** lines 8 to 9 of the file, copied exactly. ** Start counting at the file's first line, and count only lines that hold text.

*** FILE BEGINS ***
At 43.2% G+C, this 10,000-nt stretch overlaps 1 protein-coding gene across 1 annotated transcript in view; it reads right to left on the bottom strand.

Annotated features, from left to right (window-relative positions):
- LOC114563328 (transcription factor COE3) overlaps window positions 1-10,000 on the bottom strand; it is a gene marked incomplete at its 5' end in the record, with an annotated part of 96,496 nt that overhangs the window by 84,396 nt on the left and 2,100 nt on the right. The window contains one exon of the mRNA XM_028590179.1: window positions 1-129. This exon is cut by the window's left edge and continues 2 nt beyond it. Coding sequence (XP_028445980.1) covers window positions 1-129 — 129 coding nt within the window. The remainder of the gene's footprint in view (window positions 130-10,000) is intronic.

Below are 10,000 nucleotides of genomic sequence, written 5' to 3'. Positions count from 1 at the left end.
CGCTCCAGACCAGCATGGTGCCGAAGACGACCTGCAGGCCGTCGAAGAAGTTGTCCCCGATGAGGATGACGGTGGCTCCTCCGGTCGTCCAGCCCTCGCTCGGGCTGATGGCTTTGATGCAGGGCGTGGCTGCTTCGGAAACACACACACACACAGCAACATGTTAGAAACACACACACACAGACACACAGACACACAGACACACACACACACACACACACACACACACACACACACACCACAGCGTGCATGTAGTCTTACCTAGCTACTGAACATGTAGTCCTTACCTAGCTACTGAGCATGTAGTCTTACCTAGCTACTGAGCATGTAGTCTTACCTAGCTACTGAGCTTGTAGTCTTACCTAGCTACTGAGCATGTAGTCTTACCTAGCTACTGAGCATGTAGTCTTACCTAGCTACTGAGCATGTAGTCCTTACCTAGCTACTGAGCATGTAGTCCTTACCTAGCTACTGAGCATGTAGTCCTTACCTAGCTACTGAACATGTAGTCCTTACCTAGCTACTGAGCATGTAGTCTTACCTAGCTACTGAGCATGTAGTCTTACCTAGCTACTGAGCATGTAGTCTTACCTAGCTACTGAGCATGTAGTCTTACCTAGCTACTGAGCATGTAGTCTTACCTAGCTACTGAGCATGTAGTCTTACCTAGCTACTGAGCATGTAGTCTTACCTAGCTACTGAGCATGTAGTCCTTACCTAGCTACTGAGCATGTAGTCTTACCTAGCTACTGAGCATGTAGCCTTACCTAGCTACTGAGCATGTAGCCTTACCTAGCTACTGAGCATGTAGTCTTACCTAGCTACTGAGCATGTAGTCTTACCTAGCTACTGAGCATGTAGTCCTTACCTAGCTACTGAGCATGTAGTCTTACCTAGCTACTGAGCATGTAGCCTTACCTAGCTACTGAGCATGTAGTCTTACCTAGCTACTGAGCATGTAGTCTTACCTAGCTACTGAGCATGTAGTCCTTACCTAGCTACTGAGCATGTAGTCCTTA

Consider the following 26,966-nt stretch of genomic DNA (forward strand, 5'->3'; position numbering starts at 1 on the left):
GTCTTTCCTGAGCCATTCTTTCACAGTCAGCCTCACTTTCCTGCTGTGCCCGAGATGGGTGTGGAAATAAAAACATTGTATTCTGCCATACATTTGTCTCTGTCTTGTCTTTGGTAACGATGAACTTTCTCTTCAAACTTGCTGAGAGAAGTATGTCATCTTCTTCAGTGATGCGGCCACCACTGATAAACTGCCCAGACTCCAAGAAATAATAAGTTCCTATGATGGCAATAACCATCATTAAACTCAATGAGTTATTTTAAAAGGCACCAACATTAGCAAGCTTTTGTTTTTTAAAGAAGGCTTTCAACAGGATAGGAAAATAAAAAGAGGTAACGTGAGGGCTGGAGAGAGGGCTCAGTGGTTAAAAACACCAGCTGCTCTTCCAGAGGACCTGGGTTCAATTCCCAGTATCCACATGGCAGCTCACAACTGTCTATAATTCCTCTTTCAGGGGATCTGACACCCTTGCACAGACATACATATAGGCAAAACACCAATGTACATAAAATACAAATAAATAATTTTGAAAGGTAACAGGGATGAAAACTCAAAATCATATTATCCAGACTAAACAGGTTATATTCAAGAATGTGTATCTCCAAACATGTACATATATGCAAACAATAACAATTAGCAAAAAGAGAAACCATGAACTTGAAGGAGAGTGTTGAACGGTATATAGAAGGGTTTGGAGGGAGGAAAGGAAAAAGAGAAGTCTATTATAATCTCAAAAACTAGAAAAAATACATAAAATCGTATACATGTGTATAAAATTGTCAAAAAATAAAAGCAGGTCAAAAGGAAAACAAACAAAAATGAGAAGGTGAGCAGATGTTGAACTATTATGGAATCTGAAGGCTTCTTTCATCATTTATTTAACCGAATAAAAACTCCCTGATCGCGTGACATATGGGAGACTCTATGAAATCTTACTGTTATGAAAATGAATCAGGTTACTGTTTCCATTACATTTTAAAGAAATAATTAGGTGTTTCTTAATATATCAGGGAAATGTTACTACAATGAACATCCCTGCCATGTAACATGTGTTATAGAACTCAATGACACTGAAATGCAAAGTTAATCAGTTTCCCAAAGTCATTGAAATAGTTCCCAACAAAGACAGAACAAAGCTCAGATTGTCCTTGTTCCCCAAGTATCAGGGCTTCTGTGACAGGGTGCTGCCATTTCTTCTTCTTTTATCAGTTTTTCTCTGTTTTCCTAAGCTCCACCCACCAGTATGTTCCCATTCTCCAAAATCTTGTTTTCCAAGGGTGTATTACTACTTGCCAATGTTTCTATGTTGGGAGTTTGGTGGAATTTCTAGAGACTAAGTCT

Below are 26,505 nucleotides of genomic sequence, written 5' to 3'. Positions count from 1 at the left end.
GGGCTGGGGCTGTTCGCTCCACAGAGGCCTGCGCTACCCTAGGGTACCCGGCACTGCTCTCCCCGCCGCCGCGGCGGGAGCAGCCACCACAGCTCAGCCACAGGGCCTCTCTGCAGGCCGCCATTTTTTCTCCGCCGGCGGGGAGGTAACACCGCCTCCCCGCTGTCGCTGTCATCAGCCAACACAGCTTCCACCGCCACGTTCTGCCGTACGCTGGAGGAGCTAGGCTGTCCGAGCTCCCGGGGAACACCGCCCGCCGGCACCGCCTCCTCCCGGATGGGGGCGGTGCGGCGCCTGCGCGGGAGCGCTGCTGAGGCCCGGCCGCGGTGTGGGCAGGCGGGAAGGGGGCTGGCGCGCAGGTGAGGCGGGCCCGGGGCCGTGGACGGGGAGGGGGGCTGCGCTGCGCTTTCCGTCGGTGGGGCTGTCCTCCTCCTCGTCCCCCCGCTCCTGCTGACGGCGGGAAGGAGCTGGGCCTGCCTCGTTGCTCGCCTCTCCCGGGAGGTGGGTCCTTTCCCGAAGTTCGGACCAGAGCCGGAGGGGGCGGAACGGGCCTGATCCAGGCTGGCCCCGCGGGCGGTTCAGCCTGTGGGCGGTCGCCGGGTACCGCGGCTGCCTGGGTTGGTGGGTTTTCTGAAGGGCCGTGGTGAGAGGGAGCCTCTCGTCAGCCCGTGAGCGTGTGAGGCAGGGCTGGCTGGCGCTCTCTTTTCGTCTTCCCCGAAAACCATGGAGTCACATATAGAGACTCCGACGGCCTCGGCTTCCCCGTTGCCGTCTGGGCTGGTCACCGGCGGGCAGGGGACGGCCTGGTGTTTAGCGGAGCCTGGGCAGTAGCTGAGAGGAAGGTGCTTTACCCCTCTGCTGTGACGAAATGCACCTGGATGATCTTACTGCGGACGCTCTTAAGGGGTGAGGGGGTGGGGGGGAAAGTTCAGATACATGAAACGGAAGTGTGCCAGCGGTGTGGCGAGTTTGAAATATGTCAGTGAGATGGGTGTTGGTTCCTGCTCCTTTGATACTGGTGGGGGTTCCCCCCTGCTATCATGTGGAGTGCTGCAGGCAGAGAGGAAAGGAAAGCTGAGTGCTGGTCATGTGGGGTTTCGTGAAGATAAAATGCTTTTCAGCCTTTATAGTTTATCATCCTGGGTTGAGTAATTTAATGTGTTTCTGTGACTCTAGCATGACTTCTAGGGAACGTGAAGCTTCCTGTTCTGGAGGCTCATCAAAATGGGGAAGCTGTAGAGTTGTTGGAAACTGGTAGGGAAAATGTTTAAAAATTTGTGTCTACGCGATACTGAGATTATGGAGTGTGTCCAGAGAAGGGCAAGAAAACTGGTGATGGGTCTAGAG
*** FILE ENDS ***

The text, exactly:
Below are 26,505 nucleotides of genomic sequence, written 5' to 3'. Positions count from 1 at the left end.
GGGCTGGGGCTGTTCGCTCCACAGAGGCCTGCGCTACCCTAGGGTACCCGGCACTGCTCTCCCCGCCGCCGCGGCGGGAGCAGCCACCACAGCTCAGCCACAGGGCCTCTCTGCAGGCCGCCATTTTTTCTCCGCCGGCGGGGAGGTAACACCGCCTCCCCGCTGTCGCTGTCATCAGCCAACACAGCTTCCACCGCCACGTTCTGCCGTACGCTGGAGGAGCTAGGCTGTCCGAGCTCCCGGGGAACACCGCCCGCCGGCACCGCCTCCTCCCGGATGGGGGCGGTGCGGCGCCTGCGCGGGAGCGCTGCTGAGGCCCGGCCGCGGTGTGGGCAGGCGGGAAGGGGGCTGGCGCGCAGGTGAGGCGGGCCCGGGGCCGTGGACGGGGAGGGGGGCTGCGCTGCGCTTTCCGTCGGTGGGGCTGTCCTCCTCCTCGTCCCCCCGCTCCTGCTGACGGCGGGAAGGAGCTGGGCCTGCCTCGTTGCTCGCCTCTCCCGGGAGGTGGGTCCTTTCCCGAAGTTCGGACCAGAGCCGGAGGGGGCGGAACGGGCCTGATCCAGGCTGGCCCCGCGGGCGGTTCAGCCTGTGGGCGGTCGCCGGGTACCGCGGCTGCCTGGGTTGGTGGGTTTTCTGAAGGGCCGTGGTGAGAGGGAGCCTCTCGTCAGCCCGTGAGCGTGTGAGGCAGGGCTGGCTGGCGCTCTCTTTTCGTCTTCCCCGAAAACCATGGAGTCACATATAGAGACTCCGACGGCCTCGGCTTCCCCGTTGCCGTCTGGGCTGGTCACCGGCGGGCAGGGGACGGCCTGGTGTTTAGCGGAGCCTGGGCAGTAGCTGAGAGGAAGGTGCTTTACCCCTCTGCTGTGACGAAATGCACCTGGATGATCTTACTGCGGACGCTCTTAAGGGGTGAGGGGGTGGGGGGGAAAGTTCAGATACATGAAACGGAAGTGTGCCAGCGGTGTGGCGAGTTTGAAATATGTCAGTGAGATGGGTGTTGGTTCCTGCTCCTTTGATACTGGTGGGGGTTCCCCCCTGCTATCATGTGGAGTGCTGCAGGCAGAGAGGAAAGGAAAGCTGAGTGCTGGTCATGTGGGGTTTCGTGAAGATAAAATGCTTTTCAGCCTTTATAGTTTATCATCCTGGGTTGAGTAATTTAATGTGTTTCTGTGACTCTAGCATGACTTCTAGGGAACGTGAAGCTTCCTGTTCTGGAGGCTCATCAAAATGGGGAAGCTGTAGAGTTGTTGGAAACTGGTAGGGAAAATGTTTAAAAATTTGTGTCTACGCGATACTGAGATTATGGAGTGTGTCCAGAGAAGGGCAAGAAAACTGGTGATGGGTCTAGAG